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Can Dogs Eat Granola? Vet-Reviewed Health & Nutrition Info

Written by: Kristin Hitchcock

Last Updated on May 2, 2024 by Dogster Team


Can Dogs Eat Granola? Vet-Reviewed Health & Nutrition Info


Dr. Amanda Charles Photo


Dr. Amanda Charles

BVSc MRCVS (Veterinarian)

The information is current and up-to-date in accordance with the latest veterinarian research.

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Dogs technically can eat plain granola but only in moderation. It isn’t toxic in most cases, but it isn’t exactly healthy either. Granola can contain all sorts of ingredients, and some of these are not safe for dogs.

For instance, raisins, grapes, macadamia nuts, xylitol, and chocolate are all toxic to canines. Granola can also contain excessive sugar, salt, and fat, which aren’t healthy for dogs. In certain cases, granola may cause stomach upset, especially if your pet isn’t used to eating it.

Let’s take a deeper look at how healthy granola is for dogs.

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Why Shouldn’t Dogs Eat Granola?

There are both safe and unsafe ingredients in granola. The base of plain granola is typically rolled oats or puffed brown rice. These are generally safe for dogs, and they may even provide nutritional benefits like added fiber. Granola may also contain other safe ingredients, like pumpkin seeds and flaxseeds. Some dried fruits, such as apples and bananas, are also safe.

If granola only contains these ingredients, it is likely safe in small amounts. It won’t be a nutritionally complete option for your dog to eat, but it will be safe enough for them to eat a little occasionally.

Sadly, it is common for granola to contain unsafe ingredients too.

These ingredients may be added to granola and are toxic to dogs:
  • Raisins and grapes: These can cause kidney failure and should never be fed to canines even in small amounts.
  • Chocolate: Just about everyone knows that chocolate is toxic to dogs. It contains theobromine, which is toxic to canines and can cause vomiting, tremors, and even death in larger amounts.
  • Xylitol: This artificial sweetener can cause hypoglycemia in dogs in very small amounts. It can quickly lead to weakness, seizures, and liver damage.
  • Macadamia nuts: While canines can eat certain types of nuts, macadamia nuts are commonly included in granola, and these are toxic to dogs.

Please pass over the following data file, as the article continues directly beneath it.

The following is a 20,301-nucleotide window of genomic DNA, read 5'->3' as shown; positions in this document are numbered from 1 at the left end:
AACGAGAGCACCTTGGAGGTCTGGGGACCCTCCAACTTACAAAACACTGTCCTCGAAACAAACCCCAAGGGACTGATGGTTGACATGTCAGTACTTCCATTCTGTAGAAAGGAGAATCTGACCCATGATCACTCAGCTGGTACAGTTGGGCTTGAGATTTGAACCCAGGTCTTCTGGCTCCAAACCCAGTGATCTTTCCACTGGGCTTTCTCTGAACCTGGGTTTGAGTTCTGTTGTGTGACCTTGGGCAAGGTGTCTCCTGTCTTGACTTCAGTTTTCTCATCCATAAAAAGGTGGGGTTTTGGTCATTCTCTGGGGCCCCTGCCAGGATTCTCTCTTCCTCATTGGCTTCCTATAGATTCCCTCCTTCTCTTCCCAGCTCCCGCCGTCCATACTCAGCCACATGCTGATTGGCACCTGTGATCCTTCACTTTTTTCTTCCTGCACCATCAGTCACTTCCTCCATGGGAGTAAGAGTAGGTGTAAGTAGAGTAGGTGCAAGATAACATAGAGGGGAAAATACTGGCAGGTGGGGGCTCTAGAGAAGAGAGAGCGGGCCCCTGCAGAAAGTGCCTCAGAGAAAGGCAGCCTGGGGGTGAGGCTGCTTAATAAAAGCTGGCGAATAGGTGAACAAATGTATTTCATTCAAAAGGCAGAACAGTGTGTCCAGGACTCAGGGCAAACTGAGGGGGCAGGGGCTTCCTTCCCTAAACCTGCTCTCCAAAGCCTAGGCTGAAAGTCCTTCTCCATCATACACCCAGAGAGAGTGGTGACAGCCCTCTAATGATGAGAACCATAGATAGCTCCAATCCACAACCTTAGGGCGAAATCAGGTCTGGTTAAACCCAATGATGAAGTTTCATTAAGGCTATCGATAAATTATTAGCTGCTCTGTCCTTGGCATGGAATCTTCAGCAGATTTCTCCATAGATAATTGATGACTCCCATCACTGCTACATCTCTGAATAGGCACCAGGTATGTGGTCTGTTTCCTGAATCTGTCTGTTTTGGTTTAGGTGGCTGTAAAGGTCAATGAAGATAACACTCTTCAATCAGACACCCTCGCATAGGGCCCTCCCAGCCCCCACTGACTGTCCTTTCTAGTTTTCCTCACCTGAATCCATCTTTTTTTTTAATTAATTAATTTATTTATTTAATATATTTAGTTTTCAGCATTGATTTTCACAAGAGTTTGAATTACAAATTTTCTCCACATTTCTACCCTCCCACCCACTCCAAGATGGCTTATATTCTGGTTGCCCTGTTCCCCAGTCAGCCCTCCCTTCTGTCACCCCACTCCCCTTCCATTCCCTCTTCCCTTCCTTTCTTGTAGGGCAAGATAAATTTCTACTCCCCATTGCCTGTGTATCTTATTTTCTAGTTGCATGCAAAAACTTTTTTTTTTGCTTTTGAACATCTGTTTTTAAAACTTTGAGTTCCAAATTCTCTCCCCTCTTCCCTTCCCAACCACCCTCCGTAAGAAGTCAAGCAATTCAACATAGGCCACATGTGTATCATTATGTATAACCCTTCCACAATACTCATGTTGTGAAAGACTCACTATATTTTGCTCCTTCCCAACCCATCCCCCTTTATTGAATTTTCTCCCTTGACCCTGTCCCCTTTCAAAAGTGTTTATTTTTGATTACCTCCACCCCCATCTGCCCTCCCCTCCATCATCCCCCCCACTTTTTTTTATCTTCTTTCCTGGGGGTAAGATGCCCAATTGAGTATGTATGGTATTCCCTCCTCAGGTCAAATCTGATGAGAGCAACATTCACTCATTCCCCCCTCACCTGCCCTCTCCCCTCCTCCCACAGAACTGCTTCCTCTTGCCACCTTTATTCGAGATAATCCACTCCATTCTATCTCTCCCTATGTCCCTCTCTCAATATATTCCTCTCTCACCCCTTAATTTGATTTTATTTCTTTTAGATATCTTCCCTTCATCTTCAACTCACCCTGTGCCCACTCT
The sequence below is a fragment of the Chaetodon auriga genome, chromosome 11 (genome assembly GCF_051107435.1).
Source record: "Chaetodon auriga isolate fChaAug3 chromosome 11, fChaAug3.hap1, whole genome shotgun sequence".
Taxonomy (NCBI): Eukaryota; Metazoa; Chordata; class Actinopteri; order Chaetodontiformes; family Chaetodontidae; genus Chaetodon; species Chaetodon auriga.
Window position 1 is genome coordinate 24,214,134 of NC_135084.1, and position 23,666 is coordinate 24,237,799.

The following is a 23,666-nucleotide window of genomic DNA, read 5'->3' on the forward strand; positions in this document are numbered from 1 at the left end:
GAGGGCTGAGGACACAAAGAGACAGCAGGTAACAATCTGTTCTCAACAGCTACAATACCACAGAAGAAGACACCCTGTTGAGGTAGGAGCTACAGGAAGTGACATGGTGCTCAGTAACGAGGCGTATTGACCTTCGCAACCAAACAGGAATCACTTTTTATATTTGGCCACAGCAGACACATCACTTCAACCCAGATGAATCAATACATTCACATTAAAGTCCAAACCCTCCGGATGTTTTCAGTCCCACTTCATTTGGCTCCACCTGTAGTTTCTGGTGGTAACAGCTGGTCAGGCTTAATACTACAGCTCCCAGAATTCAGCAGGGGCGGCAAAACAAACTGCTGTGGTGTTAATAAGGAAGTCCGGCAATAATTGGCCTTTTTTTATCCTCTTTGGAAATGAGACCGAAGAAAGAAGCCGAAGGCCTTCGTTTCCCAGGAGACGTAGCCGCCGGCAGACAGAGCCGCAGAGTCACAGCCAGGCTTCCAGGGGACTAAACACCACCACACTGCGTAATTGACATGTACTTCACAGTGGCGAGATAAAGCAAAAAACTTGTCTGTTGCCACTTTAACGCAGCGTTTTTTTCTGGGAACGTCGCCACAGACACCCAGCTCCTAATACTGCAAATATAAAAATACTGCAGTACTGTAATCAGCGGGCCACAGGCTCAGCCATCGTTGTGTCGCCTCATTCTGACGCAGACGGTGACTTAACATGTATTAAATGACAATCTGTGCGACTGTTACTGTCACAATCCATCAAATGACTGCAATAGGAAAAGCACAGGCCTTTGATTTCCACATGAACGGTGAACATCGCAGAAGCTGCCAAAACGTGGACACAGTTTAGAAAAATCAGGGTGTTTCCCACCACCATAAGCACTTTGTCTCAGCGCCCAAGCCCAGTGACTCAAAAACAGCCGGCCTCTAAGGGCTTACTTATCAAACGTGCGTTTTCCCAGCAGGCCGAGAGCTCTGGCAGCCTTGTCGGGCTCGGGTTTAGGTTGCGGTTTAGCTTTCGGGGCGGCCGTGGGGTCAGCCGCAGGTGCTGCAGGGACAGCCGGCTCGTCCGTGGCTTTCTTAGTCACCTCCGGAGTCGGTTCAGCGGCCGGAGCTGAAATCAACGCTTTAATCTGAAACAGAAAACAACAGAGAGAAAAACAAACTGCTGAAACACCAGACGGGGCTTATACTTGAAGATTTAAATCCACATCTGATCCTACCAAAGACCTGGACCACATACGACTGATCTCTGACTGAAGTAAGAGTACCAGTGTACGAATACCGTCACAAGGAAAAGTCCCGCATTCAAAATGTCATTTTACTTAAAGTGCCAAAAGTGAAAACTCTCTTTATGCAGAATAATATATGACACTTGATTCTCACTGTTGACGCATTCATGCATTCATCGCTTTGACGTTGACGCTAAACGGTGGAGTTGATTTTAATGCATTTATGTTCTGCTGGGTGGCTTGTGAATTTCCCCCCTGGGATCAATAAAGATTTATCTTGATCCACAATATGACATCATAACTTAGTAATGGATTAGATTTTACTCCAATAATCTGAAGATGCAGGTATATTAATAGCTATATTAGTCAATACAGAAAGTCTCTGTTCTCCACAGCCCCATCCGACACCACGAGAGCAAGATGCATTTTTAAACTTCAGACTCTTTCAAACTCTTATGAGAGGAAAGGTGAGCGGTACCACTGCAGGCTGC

While not necessarily toxic, there are other ingredients that aren’t good for your dog. For instance, many granola mixes have added sugars, honey, and syrups. These are okay in small amounts, but they can contribute to weight gain and obesity if fed in excess. Oily, fried nuts can also cause gastrointestinal upset and pancreatitis.

Organic homemade Granola Cereal with oats and almond
Image Credit: Fascinadora, Shutterstock

Dangers of Feeding Your Dog Granola

It is vital that you only feed it to your dog in small amounts. While many of the ingredients are technically safe, it’s important to remember that granola isn’t formulated for canines. Even seemingly healthy ingredients like oats and some types of nuts can be problematic if your dog eats too many of them.

Here are the main issues with feeding dogs too much granola:
  • Caloric density: Granola is dense. Therefore, it is easy for dogs to eat tons of extra calories from granola. In many cases, this can lead to excessive weight gain.
  • Fiber overload: Much of granola is fiber. Canines do need some fiber, but they may experience digestive issues if they consume too much.
  • Nutritional imbalance: Granola is not balanced for dogs and it doesn’t contain everything they need. You don’t want your dog filling themselves up with unhealthy foods like granola, as they may not eat enough of their balanced food to get the nutrients they need to stay healthy.